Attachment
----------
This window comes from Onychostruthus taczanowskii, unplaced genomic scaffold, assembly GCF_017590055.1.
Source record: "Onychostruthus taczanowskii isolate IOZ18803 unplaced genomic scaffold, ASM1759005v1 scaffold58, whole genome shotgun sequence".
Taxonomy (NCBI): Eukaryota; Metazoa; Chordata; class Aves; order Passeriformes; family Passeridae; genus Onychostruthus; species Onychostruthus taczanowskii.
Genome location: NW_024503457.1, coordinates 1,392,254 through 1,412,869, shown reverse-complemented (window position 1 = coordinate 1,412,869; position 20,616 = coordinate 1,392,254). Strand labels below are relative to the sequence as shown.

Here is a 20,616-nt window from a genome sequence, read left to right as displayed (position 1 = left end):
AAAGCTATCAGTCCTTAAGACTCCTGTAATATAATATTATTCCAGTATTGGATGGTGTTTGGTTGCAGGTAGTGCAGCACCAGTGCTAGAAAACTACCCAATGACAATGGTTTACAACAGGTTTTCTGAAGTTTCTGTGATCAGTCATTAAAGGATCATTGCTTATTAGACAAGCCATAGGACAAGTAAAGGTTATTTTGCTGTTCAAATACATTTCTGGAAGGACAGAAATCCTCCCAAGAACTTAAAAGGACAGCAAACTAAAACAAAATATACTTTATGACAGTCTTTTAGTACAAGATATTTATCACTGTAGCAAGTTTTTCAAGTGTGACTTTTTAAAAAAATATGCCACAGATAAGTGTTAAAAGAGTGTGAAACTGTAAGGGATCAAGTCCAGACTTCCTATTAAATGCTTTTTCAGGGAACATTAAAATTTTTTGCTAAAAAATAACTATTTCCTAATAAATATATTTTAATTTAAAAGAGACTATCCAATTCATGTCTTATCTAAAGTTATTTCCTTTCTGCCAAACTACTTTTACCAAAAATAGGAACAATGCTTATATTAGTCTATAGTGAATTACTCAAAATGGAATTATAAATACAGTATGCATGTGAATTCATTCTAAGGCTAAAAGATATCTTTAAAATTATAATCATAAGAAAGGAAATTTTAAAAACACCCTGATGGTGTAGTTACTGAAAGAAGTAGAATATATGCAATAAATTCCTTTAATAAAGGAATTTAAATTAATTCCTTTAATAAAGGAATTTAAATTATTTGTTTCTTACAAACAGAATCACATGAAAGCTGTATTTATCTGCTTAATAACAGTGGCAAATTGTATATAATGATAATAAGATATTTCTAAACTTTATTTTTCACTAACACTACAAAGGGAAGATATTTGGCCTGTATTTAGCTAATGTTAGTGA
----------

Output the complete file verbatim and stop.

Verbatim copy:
This window comes from Onychostruthus taczanowskii, unplaced genomic scaffold, assembly GCF_017590055.1.
Source record: "Onychostruthus taczanowskii isolate IOZ18803 unplaced genomic scaffold, ASM1759005v1 scaffold58, whole genome shotgun sequence".
Taxonomy (NCBI): Eukaryota; Metazoa; Chordata; class Aves; order Passeriformes; family Passeridae; genus Onychostruthus; species Onychostruthus taczanowskii.
Genome location: NW_024503457.1, coordinates 1,392,254 through 1,412,869, shown reverse-complemented (window position 1 = coordinate 1,412,869; position 20,616 = coordinate 1,392,254). Strand labels below are relative to the sequence as shown.

Here is a 20,616-nt window from a genome sequence, read left to right as displayed (position 1 = left end):
AAAGCTATCAGTCCTTAAGACTCCTGTAATATAATATTATTCCAGTATTGGATGGTGTTTGGTTGCAGGTAGTGCAGCACCAGTGCTAGAAAACTACCCAATGACAATGGTTTACAACAGGTTTTCTGAAGTTTCTGTGATCAGTCATTAAAGGATCATTGCTTATTAGACAAGCCATAGGACAAGTAAAGGTTATTTTGCTGTTCAAATACATTTCTGGAAGGACAGAAATCCTCCCAAGAACTTAAAAGGACAGCAAACTAAAACAAAATATACTTTATGACAGTCTTTTAGTACAAGATATTTATCACTGTAGCAAGTTTTTCAAGTGTGACTTTTTAAAAAAATATGCCACAGATAAGTGTTAAAAGAGTGTGAAACTGTAAGGGATCAAGTCCAGACTTCCTATTAAATGCTTTTTCAGGGAACATTAAAATTTTTTGCTAAAAAATAACTATTTCCTAATAAATATATTTTAATTTAAAAGAGACTATCCAATTCATGTCTTATCTAAAGTTATTTCCTTTCTGCCAAACTACTTTTACCAAAAATAGGAACAATGCTTATATTAGTCTATAGTGAATTACTCAAAATGGAATTATAAATACAGTATGCATGTGAATTCATTCTAAGGCTAAAAGATATCTTTAAAATTATAATCATAAGAAAGGAAATTTTAAAAACACCCTGATGGTGTAGTTACTGAAAGAAGTAGAATATATGCAATAAATTCCTTTAATAAAGGAATTTAAATTAATTCCTTTAATAAAGGAATTTAAATTATTTGTTTCTTACAAACAGAATCACATGAAAGCTGTATTTATCTGCTTAATAACAGTGGCAAATTGTATATAATGATAATAAGATATTTCTAAACTTTATTTTTCACTAACACTACAAAGGGAAGATATTTGGCCTGTATTTAGCTAATGTTAGTGA